There are two lessons to be learned here. First, as I said, the concept that the Earth is flat is perfectly reasonable and obvious if you have not been able to make the sorts of observations that would show otherwise. How many perfectly reasonable and obvious ideas do you think are widely held today that are simply wrong? Second, even though people in the past did not possess our modern knowledge of the natural sciences and technology, it does not follow that they were stupid or that they had nothing worthwhile to say to us. It may well be that in some ways they were wiser than we are.

 

 

 

 

 

 

 

Hanukkah

I have been criminally negligent in not mentioning that Hanukkah began last Saturday and will continue until this Sunday. The only excuse I have is that all of the holidays seem to have been passing by quickly this year. I wrote about Hanukkah last year and I think I will tell the story again. It is a story worth remembering, not just by Jews but by anyone who values religious freedom.

The history goes back to the time of Alexander the Great. He conquered the Persian Empire in one of the most remarkable military campaigns in history. Unfortunately, when he died in 323 BC, he left no provision for any successors and so his generals fought among themselves and eventually Alexander’s empire was divided among them. One of these successors was named Seleucus and he gained control of what is now Iran and Iraq. His kingdom is known to historians as the Seleucid Empire. This time is known as the Hellenistic Era.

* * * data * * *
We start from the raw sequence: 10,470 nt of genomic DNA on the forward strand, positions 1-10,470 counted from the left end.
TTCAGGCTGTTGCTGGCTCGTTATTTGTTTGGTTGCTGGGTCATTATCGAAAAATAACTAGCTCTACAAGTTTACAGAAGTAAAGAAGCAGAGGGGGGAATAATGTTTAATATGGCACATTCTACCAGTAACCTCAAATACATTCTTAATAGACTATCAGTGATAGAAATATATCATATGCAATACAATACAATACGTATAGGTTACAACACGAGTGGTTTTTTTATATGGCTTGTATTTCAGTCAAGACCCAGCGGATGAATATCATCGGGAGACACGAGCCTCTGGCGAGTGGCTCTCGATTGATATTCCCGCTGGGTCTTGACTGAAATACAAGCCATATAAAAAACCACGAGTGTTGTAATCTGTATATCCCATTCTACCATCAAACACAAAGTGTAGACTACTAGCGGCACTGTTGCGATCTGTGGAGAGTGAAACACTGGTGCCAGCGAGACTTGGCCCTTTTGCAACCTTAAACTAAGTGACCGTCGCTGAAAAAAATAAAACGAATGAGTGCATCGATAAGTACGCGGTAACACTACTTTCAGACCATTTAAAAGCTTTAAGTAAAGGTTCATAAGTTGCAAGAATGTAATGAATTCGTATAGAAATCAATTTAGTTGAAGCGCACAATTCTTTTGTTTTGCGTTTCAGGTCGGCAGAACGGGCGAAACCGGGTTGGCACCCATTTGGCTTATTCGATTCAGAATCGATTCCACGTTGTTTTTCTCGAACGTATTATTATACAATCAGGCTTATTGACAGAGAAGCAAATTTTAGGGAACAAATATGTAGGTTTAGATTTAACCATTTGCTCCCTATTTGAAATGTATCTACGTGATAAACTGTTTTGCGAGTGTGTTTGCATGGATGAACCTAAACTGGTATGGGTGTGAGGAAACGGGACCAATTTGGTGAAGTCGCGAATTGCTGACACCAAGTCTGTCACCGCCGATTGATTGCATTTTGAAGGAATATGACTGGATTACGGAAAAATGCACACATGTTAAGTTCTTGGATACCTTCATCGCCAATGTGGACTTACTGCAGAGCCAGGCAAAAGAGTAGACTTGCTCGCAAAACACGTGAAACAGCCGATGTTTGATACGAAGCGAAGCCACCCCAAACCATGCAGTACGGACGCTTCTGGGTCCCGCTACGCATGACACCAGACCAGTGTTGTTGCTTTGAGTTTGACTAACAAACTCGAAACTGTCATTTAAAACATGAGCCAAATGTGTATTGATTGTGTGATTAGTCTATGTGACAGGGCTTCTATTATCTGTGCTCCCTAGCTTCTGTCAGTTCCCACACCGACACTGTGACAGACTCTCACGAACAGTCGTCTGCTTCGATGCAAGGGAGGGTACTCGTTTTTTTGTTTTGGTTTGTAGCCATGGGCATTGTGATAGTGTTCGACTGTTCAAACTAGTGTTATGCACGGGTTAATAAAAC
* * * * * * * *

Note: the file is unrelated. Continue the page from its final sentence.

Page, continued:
Around 200 BC the Seleucids defeated the Egyptians and gained the territories of modern Syria and Israel. During this time the Jewish religion was tolerated and respected by the Ptolemies of Egypt. During this time, also, the Greek language and culture spread far and wide among the conquered peoples. Greek culture had become “cool” and everybody wanted to be a part of it. People who adopted Greek culture could be said to be “Hellenized” from Hellene, the Greek word for Greek. This caused no little consternation among the more traditional Jews. They were afraid that in the rush to embrace Greek culture, many Jews would fall into the worship of the Greek gods and so to idolatry. So, to some extent, the events which followed were as much a civil war as a war between the Jews and the Seleucids.